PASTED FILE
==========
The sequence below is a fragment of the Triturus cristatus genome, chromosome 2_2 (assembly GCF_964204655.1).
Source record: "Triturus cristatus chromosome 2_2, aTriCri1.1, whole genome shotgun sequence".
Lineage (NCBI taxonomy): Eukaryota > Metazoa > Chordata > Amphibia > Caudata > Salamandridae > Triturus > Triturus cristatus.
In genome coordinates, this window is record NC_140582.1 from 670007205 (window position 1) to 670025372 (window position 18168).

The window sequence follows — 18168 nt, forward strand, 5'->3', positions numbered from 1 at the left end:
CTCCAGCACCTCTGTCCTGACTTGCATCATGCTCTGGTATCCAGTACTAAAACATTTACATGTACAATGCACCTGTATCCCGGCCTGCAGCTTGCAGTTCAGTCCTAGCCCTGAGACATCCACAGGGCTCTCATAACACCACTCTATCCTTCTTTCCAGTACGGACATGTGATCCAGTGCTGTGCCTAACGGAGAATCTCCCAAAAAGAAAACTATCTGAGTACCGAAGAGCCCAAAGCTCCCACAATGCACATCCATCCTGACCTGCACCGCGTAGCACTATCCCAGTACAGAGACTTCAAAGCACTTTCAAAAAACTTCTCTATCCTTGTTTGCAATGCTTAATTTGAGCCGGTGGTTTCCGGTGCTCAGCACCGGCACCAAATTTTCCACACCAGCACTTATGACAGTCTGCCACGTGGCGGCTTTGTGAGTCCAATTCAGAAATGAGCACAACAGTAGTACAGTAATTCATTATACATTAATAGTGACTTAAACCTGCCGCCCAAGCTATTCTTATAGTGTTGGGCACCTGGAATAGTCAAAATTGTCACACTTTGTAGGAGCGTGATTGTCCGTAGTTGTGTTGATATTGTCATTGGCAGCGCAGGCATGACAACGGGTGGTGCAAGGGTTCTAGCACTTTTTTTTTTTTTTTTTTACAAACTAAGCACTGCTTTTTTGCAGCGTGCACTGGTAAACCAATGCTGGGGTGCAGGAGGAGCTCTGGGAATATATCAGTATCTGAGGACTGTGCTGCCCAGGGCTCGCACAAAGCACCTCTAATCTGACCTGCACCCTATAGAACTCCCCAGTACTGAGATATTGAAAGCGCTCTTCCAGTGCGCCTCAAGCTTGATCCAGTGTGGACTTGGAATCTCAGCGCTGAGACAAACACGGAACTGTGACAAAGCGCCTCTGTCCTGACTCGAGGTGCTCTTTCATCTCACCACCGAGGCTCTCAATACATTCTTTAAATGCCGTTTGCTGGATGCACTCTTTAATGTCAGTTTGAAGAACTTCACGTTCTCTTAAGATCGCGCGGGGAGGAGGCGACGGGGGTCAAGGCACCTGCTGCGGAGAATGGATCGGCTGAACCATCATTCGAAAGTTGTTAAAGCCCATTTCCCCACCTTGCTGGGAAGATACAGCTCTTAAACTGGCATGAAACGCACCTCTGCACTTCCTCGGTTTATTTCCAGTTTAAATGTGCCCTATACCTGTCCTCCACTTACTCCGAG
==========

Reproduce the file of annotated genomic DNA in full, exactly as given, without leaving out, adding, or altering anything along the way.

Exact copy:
The sequence below is a fragment of the Triturus cristatus genome, chromosome 2_2 (assembly GCF_964204655.1).
Source record: "Triturus cristatus chromosome 2_2, aTriCri1.1, whole genome shotgun sequence".
Lineage (NCBI taxonomy): Eukaryota > Metazoa > Chordata > Amphibia > Caudata > Salamandridae > Triturus > Triturus cristatus.
In genome coordinates, this window is record NC_140582.1 from 670007205 (window position 1) to 670025372 (window position 18168).

The window sequence follows — 18168 nt, forward strand, 5'->3', positions numbered from 1 at the left end:
CTCCAGCACCTCTGTCCTGACTTGCATCATGCTCTGGTATCCAGTACTAAAACATTTACATGTACAATGCACCTGTATCCCGGCCTGCAGCTTGCAGTTCAGTCCTAGCCCTGAGACATCCACAGGGCTCTCATAACACCACTCTATCCTTCTTTCCAGTACGGACATGTGATCCAGTGCTGTGCCTAACGGAGAATCTCCCAAAAAGAAAACTATCTGAGTACCGAAGAGCCCAAAGCTCCCACAATGCACATCCATCCTGACCTGCACCGCGTAGCACTATCCCAGTACAGAGACTTCAAAGCACTTTCAAAAAACTTCTCTATCCTTGTTTGCAATGCTTAATTTGAGCCGGTGGTTTCCGGTGCTCAGCACCGGCACCAAATTTTCCACACCAGCACTTATGACAGTCTGCCACGTGGCGGCTTTGTGAGTCCAATTCAGAAATGAGCACAACAGTAGTACAGTAATTCATTATACATTAATAGTGACTTAAACCTGCCGCCCAAGCTATTCTTATAGTGTTGGGCACCTGGAATAGTCAAAATTGTCACACTTTGTAGGAGCGTGATTGTCCGTAGTTGTGTTGATATTGTCATTGGCAGCGCAGGCATGACAACGGGTGGTGCAAGGGTTCTAGCACTTTTTTTTTTTTTTTTTTACAAACTAAGCACTGCTTTTTTGCAGCGTGCACTGGTAAACCAATGCTGGGGTGCAGGAGGAGCTCTGGGAATATATCAGTATCTGAGGACTGTGCTGCCCAGGGCTCGCACAAAGCACCTCTAATCTGACCTGCACCCTATAGAACTCCCCAGTACTGAGATATTGAAAGCGCTCTTCCAGTGCGCCTCAAGCTTGATCCAGTGTGGACTTGGAATCTCAGCGCTGAGACAAACACGGAACTGTGACAAAGCGCCTCTGTCCTGACTCGAGGTGCTCTTTCATCTCACCACCGAGGCTCTCAATACATTCTTTAAATGCCGTTTGCTGGATGCACTCTTTAATGTCAGTTTGAAGAACTTCACGTTCTCTTAAGATCGCGCGGGGAGGAGGCGACGGGGGTCAAGGCACCTGCTGCGGAGAATGGATCGGCTGAACCATCATTCGAAAGTTGTTAAAGCCCATTTCCCCACCTTGCTGGGAAGATACAGCTCTTAAACTGGCATGAAACGCACCTCTGCACTTCCTCGGTTTATTTCCAGTTTAAATGTGCCCTATACCTGTCCTCCACTTACTCCGAG